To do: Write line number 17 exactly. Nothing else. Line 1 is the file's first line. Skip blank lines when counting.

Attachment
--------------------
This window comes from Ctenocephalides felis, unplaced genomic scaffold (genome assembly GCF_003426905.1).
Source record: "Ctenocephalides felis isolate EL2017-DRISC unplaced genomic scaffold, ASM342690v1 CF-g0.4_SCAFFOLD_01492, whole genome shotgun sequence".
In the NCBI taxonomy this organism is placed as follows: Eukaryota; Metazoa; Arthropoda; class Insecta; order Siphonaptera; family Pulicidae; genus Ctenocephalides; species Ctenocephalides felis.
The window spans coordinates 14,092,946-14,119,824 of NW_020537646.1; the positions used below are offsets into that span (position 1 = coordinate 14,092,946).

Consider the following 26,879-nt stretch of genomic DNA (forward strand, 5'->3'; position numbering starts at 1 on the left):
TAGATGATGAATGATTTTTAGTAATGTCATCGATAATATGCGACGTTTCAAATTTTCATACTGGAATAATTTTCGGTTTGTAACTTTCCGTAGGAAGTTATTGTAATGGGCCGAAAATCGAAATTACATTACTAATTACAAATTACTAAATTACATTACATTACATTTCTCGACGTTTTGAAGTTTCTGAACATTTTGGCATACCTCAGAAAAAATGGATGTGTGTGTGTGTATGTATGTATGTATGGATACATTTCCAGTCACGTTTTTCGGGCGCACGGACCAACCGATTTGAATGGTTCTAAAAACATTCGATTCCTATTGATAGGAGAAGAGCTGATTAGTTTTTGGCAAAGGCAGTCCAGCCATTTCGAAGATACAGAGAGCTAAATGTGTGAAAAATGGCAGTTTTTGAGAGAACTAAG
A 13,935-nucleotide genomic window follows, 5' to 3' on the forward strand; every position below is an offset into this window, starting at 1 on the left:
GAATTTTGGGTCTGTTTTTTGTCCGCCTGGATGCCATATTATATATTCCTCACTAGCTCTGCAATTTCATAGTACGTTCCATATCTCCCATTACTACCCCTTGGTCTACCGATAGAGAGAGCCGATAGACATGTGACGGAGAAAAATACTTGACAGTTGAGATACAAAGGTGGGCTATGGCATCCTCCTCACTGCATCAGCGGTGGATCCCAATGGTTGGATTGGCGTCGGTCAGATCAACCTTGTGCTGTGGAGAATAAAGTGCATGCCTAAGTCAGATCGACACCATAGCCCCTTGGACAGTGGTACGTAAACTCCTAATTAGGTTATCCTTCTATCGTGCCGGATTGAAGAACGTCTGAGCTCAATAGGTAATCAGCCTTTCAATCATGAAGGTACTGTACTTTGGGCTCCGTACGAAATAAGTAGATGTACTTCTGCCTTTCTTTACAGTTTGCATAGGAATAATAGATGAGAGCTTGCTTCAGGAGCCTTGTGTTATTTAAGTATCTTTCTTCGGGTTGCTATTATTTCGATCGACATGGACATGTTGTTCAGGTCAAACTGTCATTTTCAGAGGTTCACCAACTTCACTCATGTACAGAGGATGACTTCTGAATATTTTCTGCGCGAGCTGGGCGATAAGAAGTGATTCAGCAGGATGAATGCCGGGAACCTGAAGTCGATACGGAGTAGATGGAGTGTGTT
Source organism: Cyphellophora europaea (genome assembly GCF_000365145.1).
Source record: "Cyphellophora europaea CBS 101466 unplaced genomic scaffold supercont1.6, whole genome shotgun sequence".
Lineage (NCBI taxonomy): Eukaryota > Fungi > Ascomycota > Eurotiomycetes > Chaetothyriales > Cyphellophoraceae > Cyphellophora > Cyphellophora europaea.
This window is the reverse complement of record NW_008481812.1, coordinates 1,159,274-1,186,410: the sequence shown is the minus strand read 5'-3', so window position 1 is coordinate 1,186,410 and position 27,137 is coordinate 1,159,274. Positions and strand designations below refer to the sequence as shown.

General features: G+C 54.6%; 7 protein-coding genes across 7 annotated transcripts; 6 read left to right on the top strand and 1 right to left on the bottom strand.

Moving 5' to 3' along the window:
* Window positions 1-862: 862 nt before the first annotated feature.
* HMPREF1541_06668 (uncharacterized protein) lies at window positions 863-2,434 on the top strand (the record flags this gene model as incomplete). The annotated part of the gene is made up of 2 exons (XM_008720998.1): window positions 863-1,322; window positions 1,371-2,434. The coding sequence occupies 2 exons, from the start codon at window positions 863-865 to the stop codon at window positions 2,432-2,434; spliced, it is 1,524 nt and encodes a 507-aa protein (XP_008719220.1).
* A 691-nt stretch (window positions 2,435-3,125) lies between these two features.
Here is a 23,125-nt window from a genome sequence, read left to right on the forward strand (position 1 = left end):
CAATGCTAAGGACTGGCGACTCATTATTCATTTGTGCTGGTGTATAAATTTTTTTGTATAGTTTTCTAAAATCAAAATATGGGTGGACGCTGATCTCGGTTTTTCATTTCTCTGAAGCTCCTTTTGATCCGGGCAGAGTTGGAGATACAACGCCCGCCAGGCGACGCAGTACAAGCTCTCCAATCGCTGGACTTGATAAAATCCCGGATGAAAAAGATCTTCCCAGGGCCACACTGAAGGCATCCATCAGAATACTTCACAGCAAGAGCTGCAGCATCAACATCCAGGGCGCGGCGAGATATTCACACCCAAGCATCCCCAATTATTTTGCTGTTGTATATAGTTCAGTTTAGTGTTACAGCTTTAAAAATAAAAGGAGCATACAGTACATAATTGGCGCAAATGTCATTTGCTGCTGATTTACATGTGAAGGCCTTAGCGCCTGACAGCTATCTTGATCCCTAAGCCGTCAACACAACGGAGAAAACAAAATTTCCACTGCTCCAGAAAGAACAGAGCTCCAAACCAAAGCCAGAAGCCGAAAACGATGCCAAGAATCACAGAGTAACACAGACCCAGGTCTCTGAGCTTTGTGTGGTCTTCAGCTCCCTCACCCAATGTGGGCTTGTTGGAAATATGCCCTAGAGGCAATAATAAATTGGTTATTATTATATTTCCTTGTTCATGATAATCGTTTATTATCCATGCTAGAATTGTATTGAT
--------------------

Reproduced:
* A 691-nt stretch (window positions 2,435-3,125) lies between these two features.